The v6 has been recently released with all major improvements needed. And named Wine, the popular layer of compatibility for running Windows apps on Linux. Undoubtedly, this going to be the first major release by the project in this year 2021. And all happen with following Wine’s schedule of making one major release every year with improvements and fresh updates.

        Wine can’t be listed among emulators as what the previous version is said as. It is a compatibility layer designed to allow games and apps to run on non-native environments like Linux, and originally was for only Microsoft.

        All Linux users with Wine will be allowed to easily access more than 27000 Windows apps and games on Linux. This apps also includes popular ones such as Adobe Photoshop and Microsoft Office. After year’s worth of development that saw over around 8300 changes this Wine 6.0 came up. And all these is been shared by Alexandre Julliard the person who created this in the release announcement.

    • Games

      • Valve have multiple games in development they will announce says Gabe Newell

        Gabe Newell of Valve Software (Steam) recently spoke to 1 NEWS in New Zealand about everything that has been going on and teased a few fun details. For those who didn’t know, Newell has been staying in New Zealand since early 2020 and decided to stay after a holiday when COVID-19 got much worse.

        Newell continues to talk very highly of New Zealand, even somewhat jokingly mentioning that some Valve staffers appear to strongly want to move their work over there now too. Newell mentioned why there’s no reason other game companies couldn’t move to New Zealand, and joked how they’re a producer of “not-stupidium” seemingly referring to how well New Zealand has dealt with COVID-19.

        [...]

        Nice to see they continue to keep Linux in their sights for games too with all their recent games (Artifact, Underlords and Half-Life: Alyx) all having Linux builds, although Alyx is not directly mentioned on the store page for Linux it is available.

      • Vietnam joins Civilization VI in the next DLC for the New Frontier Pass on January 28

        Firaxis has confirmed the next DLC that forms part of the New Frontier Pass for Civilization VI will be releasing on January 28. Here’s some highlights of what’s to come.

        While the full details are yet to be released, Firaxis did a developer update video to tease some of it. There’s going to be a new civilization with Vietnam joining the world, two new leaders for existing civilizations (China and Mongolia), a new “Monopolies and Corporations” game mode with expanded economic options which sounds really quite interesting.

    • Desktop Environments/WMs

      • K Desktop Environment/KDE SC/Qt

      • GNOME Desktop/GTK

        • Nasah Kuma: My Journey to GJS’ Backtrace “full” Option

          My outreachy internship has definitely taught me a lot of things including writing blog posts, reporting tasks, expressing myself and of course improving as a developer. When we developed a project timeline before submitting the final application weeks back, my mentor and I underestimated some of the issues because there were some hidden difficulties we only found out later.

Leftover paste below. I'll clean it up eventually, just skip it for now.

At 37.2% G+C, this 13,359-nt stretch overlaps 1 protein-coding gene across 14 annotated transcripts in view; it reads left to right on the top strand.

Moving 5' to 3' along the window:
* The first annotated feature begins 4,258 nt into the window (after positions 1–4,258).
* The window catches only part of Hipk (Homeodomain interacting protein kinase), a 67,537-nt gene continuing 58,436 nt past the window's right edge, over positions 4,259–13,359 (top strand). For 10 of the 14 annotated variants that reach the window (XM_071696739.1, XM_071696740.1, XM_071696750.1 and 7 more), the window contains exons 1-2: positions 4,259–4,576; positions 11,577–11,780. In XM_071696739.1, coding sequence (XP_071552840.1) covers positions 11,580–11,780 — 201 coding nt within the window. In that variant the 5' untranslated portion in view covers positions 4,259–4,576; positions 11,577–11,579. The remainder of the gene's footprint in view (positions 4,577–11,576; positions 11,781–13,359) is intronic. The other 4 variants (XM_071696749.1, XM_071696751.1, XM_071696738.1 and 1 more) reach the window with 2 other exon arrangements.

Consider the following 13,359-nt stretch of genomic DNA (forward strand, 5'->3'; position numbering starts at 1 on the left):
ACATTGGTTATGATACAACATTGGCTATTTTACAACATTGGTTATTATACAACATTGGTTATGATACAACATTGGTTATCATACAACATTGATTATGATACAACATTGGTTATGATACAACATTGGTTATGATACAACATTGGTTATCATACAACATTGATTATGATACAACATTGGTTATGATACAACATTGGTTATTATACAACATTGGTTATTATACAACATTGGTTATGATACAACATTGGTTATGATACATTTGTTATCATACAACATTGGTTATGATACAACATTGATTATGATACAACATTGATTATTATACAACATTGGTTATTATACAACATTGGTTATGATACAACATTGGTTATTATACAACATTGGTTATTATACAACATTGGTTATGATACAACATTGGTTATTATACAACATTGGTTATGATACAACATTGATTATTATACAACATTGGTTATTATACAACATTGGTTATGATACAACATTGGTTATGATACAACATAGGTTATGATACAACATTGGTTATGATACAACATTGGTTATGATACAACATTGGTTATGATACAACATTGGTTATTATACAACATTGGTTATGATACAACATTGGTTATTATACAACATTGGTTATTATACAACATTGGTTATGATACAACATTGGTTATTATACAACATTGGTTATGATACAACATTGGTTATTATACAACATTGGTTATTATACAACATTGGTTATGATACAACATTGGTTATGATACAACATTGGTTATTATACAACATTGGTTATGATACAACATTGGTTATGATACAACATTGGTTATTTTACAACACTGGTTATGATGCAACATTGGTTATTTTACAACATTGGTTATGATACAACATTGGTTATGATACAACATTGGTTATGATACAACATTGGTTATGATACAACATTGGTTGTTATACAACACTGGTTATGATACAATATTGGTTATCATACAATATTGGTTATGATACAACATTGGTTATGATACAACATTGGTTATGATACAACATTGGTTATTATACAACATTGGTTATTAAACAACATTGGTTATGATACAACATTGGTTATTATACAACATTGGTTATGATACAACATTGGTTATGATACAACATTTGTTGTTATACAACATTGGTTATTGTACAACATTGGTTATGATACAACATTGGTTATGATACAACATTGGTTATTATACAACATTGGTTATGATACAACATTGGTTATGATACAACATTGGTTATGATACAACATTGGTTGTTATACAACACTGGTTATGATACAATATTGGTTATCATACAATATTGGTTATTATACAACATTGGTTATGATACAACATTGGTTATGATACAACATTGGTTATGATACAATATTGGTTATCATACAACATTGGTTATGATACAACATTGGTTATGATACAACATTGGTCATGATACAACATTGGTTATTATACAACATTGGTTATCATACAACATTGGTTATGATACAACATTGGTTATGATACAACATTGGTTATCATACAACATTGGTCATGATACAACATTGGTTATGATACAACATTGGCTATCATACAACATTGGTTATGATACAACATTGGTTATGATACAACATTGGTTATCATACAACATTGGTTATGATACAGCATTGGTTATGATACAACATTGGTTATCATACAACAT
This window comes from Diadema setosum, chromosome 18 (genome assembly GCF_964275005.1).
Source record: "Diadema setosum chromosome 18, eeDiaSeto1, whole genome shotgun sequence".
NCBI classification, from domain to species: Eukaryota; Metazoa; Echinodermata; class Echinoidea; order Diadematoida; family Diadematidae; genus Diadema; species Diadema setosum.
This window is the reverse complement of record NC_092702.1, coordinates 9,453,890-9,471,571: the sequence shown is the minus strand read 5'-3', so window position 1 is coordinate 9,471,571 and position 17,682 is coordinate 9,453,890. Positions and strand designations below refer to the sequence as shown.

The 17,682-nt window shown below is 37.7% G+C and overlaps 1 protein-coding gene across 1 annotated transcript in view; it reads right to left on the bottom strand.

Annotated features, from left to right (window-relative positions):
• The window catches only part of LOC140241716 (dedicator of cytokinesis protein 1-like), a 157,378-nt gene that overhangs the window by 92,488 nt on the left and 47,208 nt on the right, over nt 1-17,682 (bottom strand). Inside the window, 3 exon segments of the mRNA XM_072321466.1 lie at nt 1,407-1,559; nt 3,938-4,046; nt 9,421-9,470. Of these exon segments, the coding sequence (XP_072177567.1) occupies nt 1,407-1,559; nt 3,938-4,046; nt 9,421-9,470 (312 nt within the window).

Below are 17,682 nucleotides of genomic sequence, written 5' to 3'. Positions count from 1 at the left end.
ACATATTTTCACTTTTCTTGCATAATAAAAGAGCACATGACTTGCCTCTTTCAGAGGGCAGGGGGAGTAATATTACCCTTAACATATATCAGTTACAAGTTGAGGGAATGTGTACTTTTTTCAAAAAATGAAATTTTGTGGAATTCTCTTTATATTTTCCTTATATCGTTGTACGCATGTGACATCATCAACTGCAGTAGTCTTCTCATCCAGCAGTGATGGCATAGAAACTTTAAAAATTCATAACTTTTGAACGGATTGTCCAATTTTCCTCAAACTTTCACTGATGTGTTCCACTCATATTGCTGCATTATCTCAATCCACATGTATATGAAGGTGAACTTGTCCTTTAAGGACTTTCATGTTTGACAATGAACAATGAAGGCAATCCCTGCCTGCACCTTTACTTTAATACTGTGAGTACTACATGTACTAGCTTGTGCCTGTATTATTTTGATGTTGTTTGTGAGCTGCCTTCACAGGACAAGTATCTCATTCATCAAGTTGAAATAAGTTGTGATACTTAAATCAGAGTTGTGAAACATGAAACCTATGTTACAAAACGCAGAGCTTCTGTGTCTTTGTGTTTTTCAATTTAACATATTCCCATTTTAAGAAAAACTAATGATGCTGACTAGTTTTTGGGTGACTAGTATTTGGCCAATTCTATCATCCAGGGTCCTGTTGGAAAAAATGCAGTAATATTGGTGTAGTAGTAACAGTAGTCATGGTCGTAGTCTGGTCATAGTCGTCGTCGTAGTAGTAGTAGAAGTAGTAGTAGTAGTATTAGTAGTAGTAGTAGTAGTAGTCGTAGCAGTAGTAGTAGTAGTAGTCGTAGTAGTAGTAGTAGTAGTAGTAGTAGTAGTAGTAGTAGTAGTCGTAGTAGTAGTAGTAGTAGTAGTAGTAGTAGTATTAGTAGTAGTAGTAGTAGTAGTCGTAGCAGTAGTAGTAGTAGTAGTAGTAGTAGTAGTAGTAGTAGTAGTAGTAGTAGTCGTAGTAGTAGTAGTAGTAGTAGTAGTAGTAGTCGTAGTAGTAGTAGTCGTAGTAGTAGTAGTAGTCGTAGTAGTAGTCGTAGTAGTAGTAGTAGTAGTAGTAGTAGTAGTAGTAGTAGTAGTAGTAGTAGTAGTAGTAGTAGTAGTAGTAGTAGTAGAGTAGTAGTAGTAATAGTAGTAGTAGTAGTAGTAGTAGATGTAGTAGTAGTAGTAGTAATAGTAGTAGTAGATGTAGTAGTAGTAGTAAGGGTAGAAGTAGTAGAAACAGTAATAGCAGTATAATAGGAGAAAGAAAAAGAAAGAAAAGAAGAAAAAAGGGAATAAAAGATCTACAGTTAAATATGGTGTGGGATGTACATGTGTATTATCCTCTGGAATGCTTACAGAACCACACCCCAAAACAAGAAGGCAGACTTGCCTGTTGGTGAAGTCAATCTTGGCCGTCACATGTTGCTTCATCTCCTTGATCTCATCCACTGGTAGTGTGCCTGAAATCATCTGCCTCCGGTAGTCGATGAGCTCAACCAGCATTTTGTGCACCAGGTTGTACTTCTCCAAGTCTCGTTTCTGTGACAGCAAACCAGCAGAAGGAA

Initially, my timeline was set to using the first week to understand the inner workings of the debugger, using week 2-4 on the backtrace full command, using week 5-7 to display the current line of the source code when displaying the current frame in the debugger and the task for week 8-13 were still to be decided upon by my mentor and I within the course of the internship.

        • Sergio Villar Senin: Flexbox Cats (a.k.a fixing images in flexbox)

          In my previous post I discussed my most recent contributions to flexbox code in WebKit mainly targeted at reducing the number of interoperability issues among the most popular browsers. The ultimate goal was of course to make the life of web developers easier. It got quite some attention (I loved Alan Stearns’ description of the post) so I decided to write another one, this time focused in the changes I recently landed in WebKit (Safari’s engine) to improve the handling of elements with aspect ratio inside flexbox, a.k.a make images work inside flexbox. Some of them have been already released in the Safari 118 Tech Preview so it’s now possible to help test them and provide early feedback.

        • GNOME Software Jailbreak

          As many users have noticed, you cannot install all the software you want on your computer via gnome-software. This restriction has been imposed by the developers…

    • Distributions

      • The Linux Setup – Leah Neukirchen, Void Linux

        I found Leah through a fascinating tweet where she charted out her IRC activity over the past 10 years. Leah’s setup is just as interesting, mostly in that there’s no desktop environment. Leah also helps maintain Void Linux, which is a rolling release built from scratch. It’s a little too hardcore for me, but it seems pretty beloved on Reddit. So this setup is technical and intense, but also a lot of fun.

      • PCLinuxOS/Mageia/Mandriva/OpenMandriva Family

        • Flashpeak Slimjet browser updated to 29.0.1.0 » PCLinuxOS

          Slimjet is built on top of the Chromium open-source project on which Google Chrome is also based. It enjoys the same speed and reliablity provided by the underlying blink engine as Google Chrome. However, many additional features and options have been added in Slimjet to make it more powerful, intelligent and customizable than Chrome. In addition to that, Slimjet DOES NOT send any usage statistics back to Google’s server like Google Chrome, which is a growing concern for many Chrome users due to the ubiquitous presence and reach of the advertising empire.

      • SUSE/OpenSUSE